• For example, GDP takes a positive count of the cars we produce but does not account for the emissions they generate
  • Environmental degradation is a significant externality that the measure of GDP has failed to reflect. The production of more goods adds to an economy’s GDP irrespective of the environmental damage suffered because of it. So, according to GDP, a country like India is considered to be on the growth path, even though Delhi’s winters are increasingly filled with smog and Bengaluru’s lakes are more prone to fires.
  • Modern economies need a better measure of welfare that takes these externalities into account to obtain a truer reflection of development. Broadening the scope of assessment to include externalities would help in creating a policy focus on addressing them.
  • GDP also fails to capture the distribution of income across. It cannot differentiate between an unequal and an egalitarian society if they have similar economic sizes. As rising inequality is resulting in a rise in societal discontentment and increased polarization, policymakers will need to account for these issues when assessing development.
  • Another aspect of modern economies that makes GDP anachronistic is its disproportionate focus on what is produced. Today’s societies are increasingly driven by the growing service economy – from the grocery shopping on Amazon to the cabs booked on Uber. As the quality of experience is superseding relentless production, the notion of GDP is quickly falling out of place. 

Paradigm shift towards happiness:

  • It implies that economic indicators such as the gross national product, per capita income, healthcare facility, employment and wealth must be related with national happiness.
  • The World Happiness Report, 2020 has ranked 156 countries by happiness of their citizens based on six key variables — income, healthy life expectancy, social support, freedom, trust and generosity.
  • Finland, despite not having the highest GDP, tops the list due to its social safety, personal freedom and a work-life balance while materially superior countries are ranked lower. The results mean that growth in happiness is not always accompanied by growth in economic prosperity.
  • A somewhat similar phenomenon called “Easterlin paradox” was observed by Richard Easterlin in post-World War USA. This paradox showed decline in happiness at a very high level of economic growth. One reason for this paradox may be skewed distribution of income and wealth resulting in growing economic inequality accompanying economic growth.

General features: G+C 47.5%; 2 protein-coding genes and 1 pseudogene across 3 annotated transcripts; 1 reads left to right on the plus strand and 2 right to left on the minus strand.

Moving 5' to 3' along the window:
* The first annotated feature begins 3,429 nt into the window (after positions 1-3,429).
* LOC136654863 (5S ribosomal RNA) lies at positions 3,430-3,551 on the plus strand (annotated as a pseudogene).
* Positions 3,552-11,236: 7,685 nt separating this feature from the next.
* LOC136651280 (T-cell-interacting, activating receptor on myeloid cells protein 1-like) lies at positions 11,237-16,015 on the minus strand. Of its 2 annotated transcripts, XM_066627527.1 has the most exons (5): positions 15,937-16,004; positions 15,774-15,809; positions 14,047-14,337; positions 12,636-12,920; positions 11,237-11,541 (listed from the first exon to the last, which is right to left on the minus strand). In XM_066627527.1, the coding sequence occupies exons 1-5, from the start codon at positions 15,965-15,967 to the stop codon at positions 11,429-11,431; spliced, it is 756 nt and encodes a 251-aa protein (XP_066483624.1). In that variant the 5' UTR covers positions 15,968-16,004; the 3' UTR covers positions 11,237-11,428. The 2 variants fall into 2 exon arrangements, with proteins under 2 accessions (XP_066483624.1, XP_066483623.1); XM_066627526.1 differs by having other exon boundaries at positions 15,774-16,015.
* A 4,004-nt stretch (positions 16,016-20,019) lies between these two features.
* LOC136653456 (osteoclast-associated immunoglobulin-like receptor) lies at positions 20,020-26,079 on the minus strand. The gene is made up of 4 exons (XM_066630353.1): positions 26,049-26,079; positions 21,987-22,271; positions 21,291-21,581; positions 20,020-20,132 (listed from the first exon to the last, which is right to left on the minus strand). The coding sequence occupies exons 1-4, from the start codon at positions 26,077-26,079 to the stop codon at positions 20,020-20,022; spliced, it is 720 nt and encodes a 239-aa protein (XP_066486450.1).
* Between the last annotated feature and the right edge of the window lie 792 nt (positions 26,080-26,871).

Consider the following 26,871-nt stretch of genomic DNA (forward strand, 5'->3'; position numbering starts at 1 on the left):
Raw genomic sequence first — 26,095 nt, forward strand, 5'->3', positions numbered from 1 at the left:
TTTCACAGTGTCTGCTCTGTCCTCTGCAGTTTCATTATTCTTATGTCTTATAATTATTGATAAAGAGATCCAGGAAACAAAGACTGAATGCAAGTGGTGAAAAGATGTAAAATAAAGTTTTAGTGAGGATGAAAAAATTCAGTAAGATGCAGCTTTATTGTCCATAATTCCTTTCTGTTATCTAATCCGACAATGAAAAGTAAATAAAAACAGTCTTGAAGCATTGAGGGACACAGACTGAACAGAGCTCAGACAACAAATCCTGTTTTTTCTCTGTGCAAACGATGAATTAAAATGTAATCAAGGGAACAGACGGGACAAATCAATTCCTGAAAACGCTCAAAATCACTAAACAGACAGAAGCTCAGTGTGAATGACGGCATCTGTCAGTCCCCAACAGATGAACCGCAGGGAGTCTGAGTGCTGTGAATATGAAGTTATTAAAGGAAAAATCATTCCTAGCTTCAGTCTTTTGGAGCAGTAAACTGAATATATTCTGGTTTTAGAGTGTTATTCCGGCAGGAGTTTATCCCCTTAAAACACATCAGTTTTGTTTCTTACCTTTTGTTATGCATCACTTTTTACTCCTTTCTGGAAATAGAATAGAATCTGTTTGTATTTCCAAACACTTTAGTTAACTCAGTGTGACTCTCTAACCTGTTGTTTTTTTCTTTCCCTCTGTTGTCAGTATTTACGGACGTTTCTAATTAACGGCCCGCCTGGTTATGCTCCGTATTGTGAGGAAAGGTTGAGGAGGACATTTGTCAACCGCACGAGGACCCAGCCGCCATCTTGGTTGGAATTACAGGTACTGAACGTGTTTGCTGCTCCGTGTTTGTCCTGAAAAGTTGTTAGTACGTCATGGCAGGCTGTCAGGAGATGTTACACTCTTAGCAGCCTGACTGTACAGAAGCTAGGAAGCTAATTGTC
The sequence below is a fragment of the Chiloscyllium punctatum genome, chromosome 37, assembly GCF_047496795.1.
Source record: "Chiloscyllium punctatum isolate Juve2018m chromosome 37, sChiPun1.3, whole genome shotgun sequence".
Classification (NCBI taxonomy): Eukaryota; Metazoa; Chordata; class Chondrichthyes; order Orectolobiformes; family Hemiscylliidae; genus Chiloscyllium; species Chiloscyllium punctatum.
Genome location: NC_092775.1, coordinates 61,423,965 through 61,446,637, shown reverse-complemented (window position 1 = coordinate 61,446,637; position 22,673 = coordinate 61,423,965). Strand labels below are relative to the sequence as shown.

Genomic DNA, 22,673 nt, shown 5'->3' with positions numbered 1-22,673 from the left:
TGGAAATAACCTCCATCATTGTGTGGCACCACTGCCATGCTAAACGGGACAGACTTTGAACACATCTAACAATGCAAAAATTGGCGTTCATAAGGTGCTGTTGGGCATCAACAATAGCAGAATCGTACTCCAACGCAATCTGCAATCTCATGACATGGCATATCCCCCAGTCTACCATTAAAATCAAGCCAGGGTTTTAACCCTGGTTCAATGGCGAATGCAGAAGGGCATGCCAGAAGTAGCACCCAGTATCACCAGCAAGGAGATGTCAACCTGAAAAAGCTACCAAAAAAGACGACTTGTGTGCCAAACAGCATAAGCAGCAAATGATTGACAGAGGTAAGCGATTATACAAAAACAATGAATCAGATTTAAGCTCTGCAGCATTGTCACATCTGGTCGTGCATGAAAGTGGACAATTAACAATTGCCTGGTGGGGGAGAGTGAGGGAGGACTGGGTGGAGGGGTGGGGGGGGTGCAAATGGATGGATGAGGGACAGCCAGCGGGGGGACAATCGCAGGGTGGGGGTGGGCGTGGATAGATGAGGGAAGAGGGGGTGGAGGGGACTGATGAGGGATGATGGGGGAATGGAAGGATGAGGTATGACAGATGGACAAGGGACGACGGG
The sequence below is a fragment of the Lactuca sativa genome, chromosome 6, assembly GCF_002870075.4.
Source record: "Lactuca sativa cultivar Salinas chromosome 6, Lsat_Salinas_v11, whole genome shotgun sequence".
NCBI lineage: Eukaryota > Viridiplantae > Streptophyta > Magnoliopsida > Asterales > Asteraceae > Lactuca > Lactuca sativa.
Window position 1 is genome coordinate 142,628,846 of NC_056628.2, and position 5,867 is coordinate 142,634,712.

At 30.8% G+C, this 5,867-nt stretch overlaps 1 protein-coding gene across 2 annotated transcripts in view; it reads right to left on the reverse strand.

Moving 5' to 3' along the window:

• These findings give some hope that national happiness can be increased even if material prosperity is not among the highest. If people are covered by a social safety net, they have little to worry about healthcare, education, unemployment or old-age pension. In today’s bleak global scenario, both economically and health-wise, increasing the happiness quotient becomes all the more important.
  • The term Gross National Happiness was coined in 1979 by Bhutan and was determined by nine domains and four pillars. In 2011, the United Nations recognised the achievement of happiness as a fundamental human goal, and decided to observe March 20 as the International Day of Happiness.
  • Thanks to global surveys, there is now an increasing awareness of this goal. India, Canada, Brazil, the US, UK, UAE, the Philippines and Thailand have undertaken efforts to measure and increase happiness and well-being beyond GDP.
  • Various states in India have taken up this task in the right earnest and started happiness counselling. The Way to Happiness Foundation International conducts workshops across schools and the Delhi Police. Happiness classes are included in Delhi schools based on the triad for happiness.
  • Gujarat University recently introduced a certificate course in “Happiness Counselling” through meditation, yoga, neurology, social activities, music, food and dance. Madhya Pradesh has set up a happiness department and organises “Happiness Camps” to teach positive outlook towards life. Andhra Pradesh has come up with a “Happiness Index” department to measure development in the state.